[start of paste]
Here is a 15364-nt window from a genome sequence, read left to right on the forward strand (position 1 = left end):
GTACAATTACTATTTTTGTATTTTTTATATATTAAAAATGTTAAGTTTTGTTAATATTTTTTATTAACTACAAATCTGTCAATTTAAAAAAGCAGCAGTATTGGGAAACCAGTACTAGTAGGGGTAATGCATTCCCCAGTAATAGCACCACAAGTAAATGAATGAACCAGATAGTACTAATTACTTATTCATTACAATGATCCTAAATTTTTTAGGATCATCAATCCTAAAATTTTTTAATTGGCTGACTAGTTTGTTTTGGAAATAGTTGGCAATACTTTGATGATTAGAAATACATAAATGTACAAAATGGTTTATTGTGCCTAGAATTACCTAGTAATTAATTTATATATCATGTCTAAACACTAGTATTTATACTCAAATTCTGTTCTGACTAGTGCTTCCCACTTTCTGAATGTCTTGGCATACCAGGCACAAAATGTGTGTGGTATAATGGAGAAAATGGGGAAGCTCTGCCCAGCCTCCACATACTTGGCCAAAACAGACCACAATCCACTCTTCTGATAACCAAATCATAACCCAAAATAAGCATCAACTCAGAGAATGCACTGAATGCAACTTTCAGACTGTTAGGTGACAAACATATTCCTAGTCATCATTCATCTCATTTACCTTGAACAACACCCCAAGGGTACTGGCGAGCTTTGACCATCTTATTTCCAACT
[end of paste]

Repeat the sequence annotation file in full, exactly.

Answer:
Here is a 15364-nt window from a genome sequence, read left to right on the forward strand (position 1 = left end):
GTACAATTACTATTTTTGTATTTTTTATATATTAAAAATGTTAAGTTTTGTTAATATTTTTTATTAACTACAAATCTGTCAATTTAAAAAAGCAGCAGTATTGGGAAACCAGTACTAGTAGGGGTAATGCATTCCCCAGTAATAGCACCACAAGTAAATGAATGAACCAGATAGTACTAATTACTTATTCATTACAATGATCCTAAATTTTTTAGGATCATCAATCCTAAAATTTTTTAATTGGCTGACTAGTTTGTTTTGGAAATAGTTGGCAATACTTTGATGATTAGAAATACATAAATGTACAAAATGGTTTATTGTGCCTAGAATTACCTAGTAATTAATTTATATATCATGTCTAAACACTAGTATTTATACTCAAATTCTGTTCTGACTAGTGCTTCCCACTTTCTGAATGTCTTGGCATACCAGGCACAAAATGTGTGTGGTATAATGGAGAAAATGGGGAAGCTCTGCCCAGCCTCCACATACTTGGCCAAAACAGACCACAATCCACTCTTCTGATAACCAAATCATAACCCAAAATAAGCATCAACTCAGAGAATGCACTGAATGCAACTTTCAGACTGTTAGGTGACAAACATATTCCTAGTCATCATTCATCTCATTTACCTTGAACAACACCCCAAGGGTACTGGCGAGCTTTGACCATCTTATTTCCAACT